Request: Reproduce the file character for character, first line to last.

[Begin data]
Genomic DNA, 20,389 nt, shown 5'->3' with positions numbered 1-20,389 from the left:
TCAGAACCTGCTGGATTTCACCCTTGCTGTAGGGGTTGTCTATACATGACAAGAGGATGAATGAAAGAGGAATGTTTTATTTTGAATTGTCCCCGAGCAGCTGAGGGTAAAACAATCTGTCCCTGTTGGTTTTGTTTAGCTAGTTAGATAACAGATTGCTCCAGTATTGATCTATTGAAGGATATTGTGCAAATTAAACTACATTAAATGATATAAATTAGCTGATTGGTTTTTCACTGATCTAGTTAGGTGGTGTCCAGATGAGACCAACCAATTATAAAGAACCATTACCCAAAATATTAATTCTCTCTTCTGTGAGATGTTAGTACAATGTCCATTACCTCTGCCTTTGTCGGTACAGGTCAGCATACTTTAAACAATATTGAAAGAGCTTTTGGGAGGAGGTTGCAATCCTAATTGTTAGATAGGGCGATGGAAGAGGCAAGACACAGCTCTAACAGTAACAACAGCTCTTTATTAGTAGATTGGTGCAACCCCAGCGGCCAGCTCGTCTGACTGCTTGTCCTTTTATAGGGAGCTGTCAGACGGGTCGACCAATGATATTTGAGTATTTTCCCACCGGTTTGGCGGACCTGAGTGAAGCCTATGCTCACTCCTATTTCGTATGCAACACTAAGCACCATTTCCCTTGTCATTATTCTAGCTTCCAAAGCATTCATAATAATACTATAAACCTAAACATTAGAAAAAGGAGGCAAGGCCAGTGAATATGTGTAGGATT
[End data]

Genomic DNA, 20,389 nt, shown 5'->3' with positions numbered 1-20,389 from the left:
TCAGAACCTGCTGGATTTCACCCTTGCTGTAGGGGTTGTCTATACATGACAAGAGGATGAATGAAAGAGGAATGTTTTATTTTGAATTGTCCCCGAGCAGCTGAGGGTAAAACAATCTGTCCCTGTTGGTTTTGTTTAGCTAGTTAGATAACAGATTGCTCCAGTATTGATCTATTGAAGGATATTGTGCAAATTAAACTACATTAAATGATATAAATTAGCTGATTGGTTTTTCACTGATCTAGTTAGGTGGTGTCCAGATGAGACCAACCAATTATAAAGAACCATTACCCAAAATATTAATTCTCTCTTCTGTGAGATGTTAGTACAATGTCCATTACCTCTGCCTTTGTCGGTACAGGTCAGCATACTTTAAACAATATTGAAAGAGCTTTTGGGAGGAGGTTGCAATCCTAATTGTTAGATAGGGCGATGGAAGAGGCAAGACACAGCTCTAACAGTAACAACAGCTCTTTATTAGTAGATTGGTGCAACCCCAGCGGCCAGCTCGTCTGACTGCTTGTCCTTTTATAGGGAGCTGTCAGACGGGTCGACCAATGATATTTGAGTATTTTCCCACCGGTTTGGCGGACCTGAGTGAAGCCTATGCTCACTCCTATTTCGTATGCAACACTAAGCACCATTTCCCTTGTCATTATTCTAGCTTCCAAAGCATTCATAATAATACTATAAACCTAAACATTAGAAAAAGGAGGCAAGGCCAGTGAATATGTGTAGGATT